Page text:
Trump doubles down on racist remarks, advocates for White immigration only

Critics have said that former President Donald Trump has a history of blasted Latin American immigrants, perpetuates harmful stereotypes and exacerbates divisions within society.
NNPA photo submitted

By Stacy M. Brown
NNPA Newswire Senior
National Correspondent

Former President Donald Trump has reignited controversy with inflammatory remarks suggesting a preference for immigrants from predominantly White nations while denigrating those from Latin America, and primarily Black nations. 

At a private event, Trump reportedly joked about welcoming immigrants from “nice” countries like Denmark, Switzerland, and Norway, again demonstrating his racial bias in immigration policy.

Trump’s comments, revealed by New York Times correspondent and CNN analyst Maggie Haberman, highlight a troubling stance on immigration that aligns with his past rhetoric. The former president’s insinuation that only immigrants from certain nations are desirable for entry into the United States drew swift condemnation from the Biden-Harris campaign.

“(The comments) are alarming,” said James Singer, a spokesperson for the Biden-Harris campaign. Singer also noted how Trump has repeatedly praised dictators and declared he’d be a dictator on day one if he’s re-elected. Trump’s campaign declined to comment about what the presumptive GOP nominee said at the private dinner.

“Why can’t we allow people to come in from nice countries, I’m trying to be nice,” Trump reportedly said. “Nice countries, you know, like Denmark, Switzerland? Do we have any people coming in from Denmark? How about Switzerland? How about Norway?”

In addition to his discriminatory remarks, Trump blasted Latin American immigrants, likening them to notorious gang members. Critics have said such language perpetuates harmful stereotypes and exacerbates divisions within society.

Further, Trump’s speculations about the future of American democracy have raised alarms. Suggesting that the 2024 election could be the last one in the country’s history, Trump’s comments continue his concerning trend of authoritarian rhetoric that undermines democratic norms.

“This could very well be the last election this country ever has,” Trump said, echoing sentiments often heard at his rallies.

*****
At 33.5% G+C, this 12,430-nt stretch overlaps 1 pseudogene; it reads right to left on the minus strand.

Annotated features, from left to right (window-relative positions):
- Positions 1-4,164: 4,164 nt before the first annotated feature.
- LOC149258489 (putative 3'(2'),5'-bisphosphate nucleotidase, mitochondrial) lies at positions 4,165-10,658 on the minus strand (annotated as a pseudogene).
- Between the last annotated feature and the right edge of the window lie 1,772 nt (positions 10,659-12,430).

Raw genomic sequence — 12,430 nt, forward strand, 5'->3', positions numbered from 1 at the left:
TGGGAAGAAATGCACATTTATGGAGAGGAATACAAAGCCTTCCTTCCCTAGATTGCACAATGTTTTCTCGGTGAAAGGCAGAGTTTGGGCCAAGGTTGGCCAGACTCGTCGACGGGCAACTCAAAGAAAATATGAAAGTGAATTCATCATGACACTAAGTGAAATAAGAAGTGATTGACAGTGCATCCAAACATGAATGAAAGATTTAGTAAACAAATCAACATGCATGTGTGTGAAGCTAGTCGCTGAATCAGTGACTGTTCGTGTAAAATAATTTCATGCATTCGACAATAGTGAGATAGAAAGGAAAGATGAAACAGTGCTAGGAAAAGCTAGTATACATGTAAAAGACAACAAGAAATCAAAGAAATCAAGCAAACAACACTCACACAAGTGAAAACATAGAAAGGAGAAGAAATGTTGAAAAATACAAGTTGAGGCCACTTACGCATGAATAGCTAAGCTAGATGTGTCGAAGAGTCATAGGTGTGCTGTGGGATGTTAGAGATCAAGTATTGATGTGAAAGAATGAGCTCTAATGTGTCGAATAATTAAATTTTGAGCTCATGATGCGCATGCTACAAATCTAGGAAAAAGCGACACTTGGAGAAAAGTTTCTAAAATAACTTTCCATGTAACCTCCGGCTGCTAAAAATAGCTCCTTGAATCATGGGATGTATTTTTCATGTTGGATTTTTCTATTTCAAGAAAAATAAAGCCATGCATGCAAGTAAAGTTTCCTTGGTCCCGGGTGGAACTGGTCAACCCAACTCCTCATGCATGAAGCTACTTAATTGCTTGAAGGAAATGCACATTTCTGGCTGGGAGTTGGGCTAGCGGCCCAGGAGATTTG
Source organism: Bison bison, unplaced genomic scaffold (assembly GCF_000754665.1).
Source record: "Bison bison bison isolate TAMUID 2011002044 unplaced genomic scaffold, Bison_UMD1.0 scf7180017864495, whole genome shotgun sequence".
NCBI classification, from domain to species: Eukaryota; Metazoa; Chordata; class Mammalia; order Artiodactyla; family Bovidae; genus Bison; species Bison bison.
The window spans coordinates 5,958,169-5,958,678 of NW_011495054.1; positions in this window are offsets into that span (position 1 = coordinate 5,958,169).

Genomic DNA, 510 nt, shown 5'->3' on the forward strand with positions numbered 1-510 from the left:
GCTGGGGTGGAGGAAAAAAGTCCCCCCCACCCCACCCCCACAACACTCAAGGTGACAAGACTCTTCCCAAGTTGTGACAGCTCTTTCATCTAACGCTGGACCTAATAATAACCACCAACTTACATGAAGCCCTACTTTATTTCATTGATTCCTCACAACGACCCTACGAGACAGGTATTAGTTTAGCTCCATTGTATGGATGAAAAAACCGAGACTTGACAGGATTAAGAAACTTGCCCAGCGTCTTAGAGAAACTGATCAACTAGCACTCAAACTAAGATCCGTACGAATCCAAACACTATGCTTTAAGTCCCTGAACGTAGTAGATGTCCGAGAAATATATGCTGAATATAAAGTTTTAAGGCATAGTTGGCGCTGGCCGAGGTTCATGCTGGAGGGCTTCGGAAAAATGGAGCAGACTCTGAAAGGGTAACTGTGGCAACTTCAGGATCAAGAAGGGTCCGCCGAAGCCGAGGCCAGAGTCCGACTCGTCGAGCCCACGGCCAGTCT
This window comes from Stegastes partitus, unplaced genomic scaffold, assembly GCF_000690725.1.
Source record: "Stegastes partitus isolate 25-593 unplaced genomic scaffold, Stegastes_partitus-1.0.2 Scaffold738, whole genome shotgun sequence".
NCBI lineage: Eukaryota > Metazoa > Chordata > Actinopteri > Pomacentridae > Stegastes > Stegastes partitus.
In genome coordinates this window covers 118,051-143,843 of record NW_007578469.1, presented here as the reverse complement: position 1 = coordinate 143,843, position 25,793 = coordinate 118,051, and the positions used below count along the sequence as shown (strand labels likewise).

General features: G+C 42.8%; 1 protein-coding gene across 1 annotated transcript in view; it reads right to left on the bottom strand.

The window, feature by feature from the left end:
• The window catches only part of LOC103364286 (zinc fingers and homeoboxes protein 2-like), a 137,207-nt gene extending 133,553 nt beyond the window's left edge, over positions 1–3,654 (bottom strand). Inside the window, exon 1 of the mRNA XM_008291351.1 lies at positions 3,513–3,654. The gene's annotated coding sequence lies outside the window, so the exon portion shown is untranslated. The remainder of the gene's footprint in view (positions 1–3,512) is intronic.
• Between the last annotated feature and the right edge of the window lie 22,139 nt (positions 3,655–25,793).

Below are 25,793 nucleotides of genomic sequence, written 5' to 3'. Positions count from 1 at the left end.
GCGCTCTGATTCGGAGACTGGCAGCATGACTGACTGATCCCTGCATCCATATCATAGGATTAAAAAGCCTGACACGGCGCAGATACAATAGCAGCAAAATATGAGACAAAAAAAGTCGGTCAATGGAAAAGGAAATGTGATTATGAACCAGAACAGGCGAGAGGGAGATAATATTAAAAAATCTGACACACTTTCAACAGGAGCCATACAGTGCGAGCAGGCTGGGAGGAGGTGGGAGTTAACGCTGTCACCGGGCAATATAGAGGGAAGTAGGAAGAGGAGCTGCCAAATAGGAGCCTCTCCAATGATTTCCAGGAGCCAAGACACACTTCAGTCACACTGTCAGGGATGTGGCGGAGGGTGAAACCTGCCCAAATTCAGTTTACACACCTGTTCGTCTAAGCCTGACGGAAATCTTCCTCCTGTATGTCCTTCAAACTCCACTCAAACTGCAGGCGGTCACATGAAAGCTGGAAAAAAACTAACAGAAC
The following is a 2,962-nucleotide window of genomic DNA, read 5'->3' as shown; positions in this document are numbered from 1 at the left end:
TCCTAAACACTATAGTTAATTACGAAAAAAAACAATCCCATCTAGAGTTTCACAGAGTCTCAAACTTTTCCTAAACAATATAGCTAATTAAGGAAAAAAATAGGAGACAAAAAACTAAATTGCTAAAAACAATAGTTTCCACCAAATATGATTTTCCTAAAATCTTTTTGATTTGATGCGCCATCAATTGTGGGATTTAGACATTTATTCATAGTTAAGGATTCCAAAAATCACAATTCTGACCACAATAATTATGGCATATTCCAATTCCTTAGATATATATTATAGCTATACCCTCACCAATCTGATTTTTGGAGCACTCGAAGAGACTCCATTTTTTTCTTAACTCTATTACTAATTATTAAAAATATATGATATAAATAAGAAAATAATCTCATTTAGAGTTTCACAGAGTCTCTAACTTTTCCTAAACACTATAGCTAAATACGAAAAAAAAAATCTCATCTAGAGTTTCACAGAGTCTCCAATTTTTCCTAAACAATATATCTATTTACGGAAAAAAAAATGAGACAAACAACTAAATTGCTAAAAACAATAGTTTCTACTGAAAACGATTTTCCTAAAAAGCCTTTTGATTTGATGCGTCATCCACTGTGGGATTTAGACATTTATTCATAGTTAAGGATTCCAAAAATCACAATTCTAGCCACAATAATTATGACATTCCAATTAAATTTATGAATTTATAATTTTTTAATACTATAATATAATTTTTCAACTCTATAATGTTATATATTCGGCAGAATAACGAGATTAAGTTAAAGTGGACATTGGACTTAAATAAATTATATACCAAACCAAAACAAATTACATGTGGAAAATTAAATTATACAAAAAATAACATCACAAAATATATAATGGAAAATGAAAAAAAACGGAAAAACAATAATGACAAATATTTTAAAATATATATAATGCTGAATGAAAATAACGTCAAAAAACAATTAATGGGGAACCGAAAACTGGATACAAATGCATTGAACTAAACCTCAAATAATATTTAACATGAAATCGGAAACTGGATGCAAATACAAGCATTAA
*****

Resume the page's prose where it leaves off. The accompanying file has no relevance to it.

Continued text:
Trump’s engagement with billionaire backers on taxation matters has further highlighted concerns about cronyism and inequality. By prioritizing tax cuts that primarily benefit the wealthy, opponents said Trump’s policies perpetuate economic disparities and favor the interests of the elite.

The Biden-Harris campaign noted the list of billionaires backing Trump, arguing that they’re scammers, racists, and extremists. Among them:

John Paulson wants to cut Social Security and opposed financial regulations to protect Americans after the 2008 crash, which he profited from.

Robert Bigelow, who complained he couldn’t evict tenants out of his buildings during the pandemic and supports Florida’s extreme Don’t Say Gay law.

John Catsimatidis, who compared taxes on the wealthy to Hitler killing Jews and his business, has been forced to pay millions in lawsuits over unfair labor practices and consumer safety violations.

José “Pepe” Fanjul refused to fire his assistant, who was married to (two!) KKK leaders commented via a company spokesperson that “we wouldn’t terminate them for that.”

Jamie McCourt pocketed over $10 million from her stock shares before public citizens were made aware of the pandemic’s severity, all while Trump played down the virus.

Former GOP Senator Kelly Loeffler, who touted 2020 election lies, backed an anti-LGBTQ adoption agency and supported ripping away health care from millions of Americans by repealing the Affordable Care Act.

Robert Mercer opposed the Civil Rights Act of 1964, calling it a major mistake, and believed the government was backward for helping “weak people get strong.”

Jeff Yass has avoided $1 billion in taxes and wants to privatize Social Security. New York Jets owner

Woody Johnson has repeatedly disparaged women for their looks and questioned why the Black community celebrates Black History Month.

Steve Wynn, who was accused by dozens of workers of sexual misconduct.

Chicago Cubs owner Todd Ricketts, who made his money screwing over retirees by shedding pension obligations and health care promises, opposes the idea that the “government can serve to protect the public’s well-being.”

Phil Ruffin fought against housekeepers trying to unionize at his Vegas hotel (jointly owned by Donald Trump) and furloughed more than 4,000 of his own employees without pay.

Wilbur Ross, whom the Biden-Harris campaign said made his fortune laying off American workers and using bankruptcy to strip retirees of health benefits.

Meanwhile, Singer said its vital American voters reject Trump’s authoritarian impulses and uphold the values of democracy and inclusivity.

“Independence Day in Donald Trump’s America will apparently no longer be July 4,” Singer stated. “He’s promised publicly he’ll be a dictator on his first day, and now privately muses about this November’s election being our country’s last.”

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